Laws ‘not the only means’ to suppress drug crimes

Wednesday, July 21, 2010
Issue 1068, Page 2
Word count: 467
Published in: Macau Daily Times

By Poyi (Natalie) Leung

Macau should not totally rely on the laws to suppress drug crimes and education is the key to prevent young people from getting involved, said Alex Chan Wa Keong, president of the Macau Legal System Research Association (AISJM).

The association gave a talk in Yuet Wah College yesterday, where around 350 Form 1 and Form 2 students participated.

Alex Chan told reporters that the activity aimed to let young people aware of the difference between crimes and deviant behaviours, and also to remind them that deviant behaviours are still “a violation of moral values and social norms”.

“High school students are most vulnerable to unhealthy influences and temptations and eventually crimes. So we hope to promote correct knowledge of the laws to young people and schools through this seminar,” he said.

A staff member from Yuet Wing College said seminars of a similar kind were usually held by the Government or the Social Welfare Bureau, and thus the school hoped that this cooperation with AISJM could give its students one more channel to learn about the laws.

On the other hand, when asked about the seemingly increasing juvenile drug cases in Macau and whether the related law should be revised, Alex Chan said it is “too soon” to do so and more appropriate to wait for a few more years.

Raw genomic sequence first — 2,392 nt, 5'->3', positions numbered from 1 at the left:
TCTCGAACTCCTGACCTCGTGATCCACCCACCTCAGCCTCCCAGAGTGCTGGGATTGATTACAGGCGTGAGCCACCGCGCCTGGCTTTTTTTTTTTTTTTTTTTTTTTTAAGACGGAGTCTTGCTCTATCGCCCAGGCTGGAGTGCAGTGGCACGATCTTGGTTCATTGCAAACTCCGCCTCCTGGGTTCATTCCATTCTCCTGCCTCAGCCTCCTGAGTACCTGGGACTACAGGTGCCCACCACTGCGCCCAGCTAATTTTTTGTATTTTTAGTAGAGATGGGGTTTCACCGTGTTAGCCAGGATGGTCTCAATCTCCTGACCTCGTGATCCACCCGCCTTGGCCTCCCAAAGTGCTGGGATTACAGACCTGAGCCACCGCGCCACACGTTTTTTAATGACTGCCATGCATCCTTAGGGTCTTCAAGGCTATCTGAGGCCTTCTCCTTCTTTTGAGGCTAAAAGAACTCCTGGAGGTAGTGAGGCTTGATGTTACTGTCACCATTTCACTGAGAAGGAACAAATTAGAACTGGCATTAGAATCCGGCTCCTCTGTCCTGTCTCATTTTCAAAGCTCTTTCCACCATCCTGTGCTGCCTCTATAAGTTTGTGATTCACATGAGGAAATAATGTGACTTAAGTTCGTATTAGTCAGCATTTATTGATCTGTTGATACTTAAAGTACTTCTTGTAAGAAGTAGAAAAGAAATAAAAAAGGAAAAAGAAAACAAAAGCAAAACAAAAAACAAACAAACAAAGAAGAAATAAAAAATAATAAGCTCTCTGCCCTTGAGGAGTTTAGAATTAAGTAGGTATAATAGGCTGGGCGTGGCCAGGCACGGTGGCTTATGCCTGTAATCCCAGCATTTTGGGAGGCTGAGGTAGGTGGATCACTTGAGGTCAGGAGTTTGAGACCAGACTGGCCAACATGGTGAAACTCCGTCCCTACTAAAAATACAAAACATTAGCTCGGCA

The Law of the “Prohibition of Illegal Production, Trafficking and Abuse of Narcotic Drugs and Psychotropic Substances”, which was revised in 2008 and came into effect last year, has already increased the penalties on offenders.

Heavier punishment has also been introduced for juvenile offenders in the law which must have “enhanced the deterrent effects” on young people, he added.

“Everywhere in the world is facing the challenges of how to prevent drug trafficking. Education and anti-drug operations are comparatively more important because laws can only deter the behaviours. “No country including China which has the death penalty is able to suppress all drug trafficking behaviours through legal means,” Chan told reporters.

In addition, Chan said he believed the recent increase in juvenile drug cases was not triggered by the lack of “deterrent effects” in the law, but young people were having more spare time during the summer holiday.

“Every year when the summer holiday is approaching, places around the world will also see a rise in their juvenile drug crimes,” he said.

Hence, Chan stressed that educating young people about positive moral values at schools is fundamental to the prevention of drug crimes among them.

Deviant behaviour, according to him, is a “moral concept which is different from committing crimes.

“Committing crimes is a deviant behaviour but deviant behaviour is not necessarily a crime. If a person has good moral and ethics, he or she will not have deviant behaviours and therefore won’t commit crimes,” he said.


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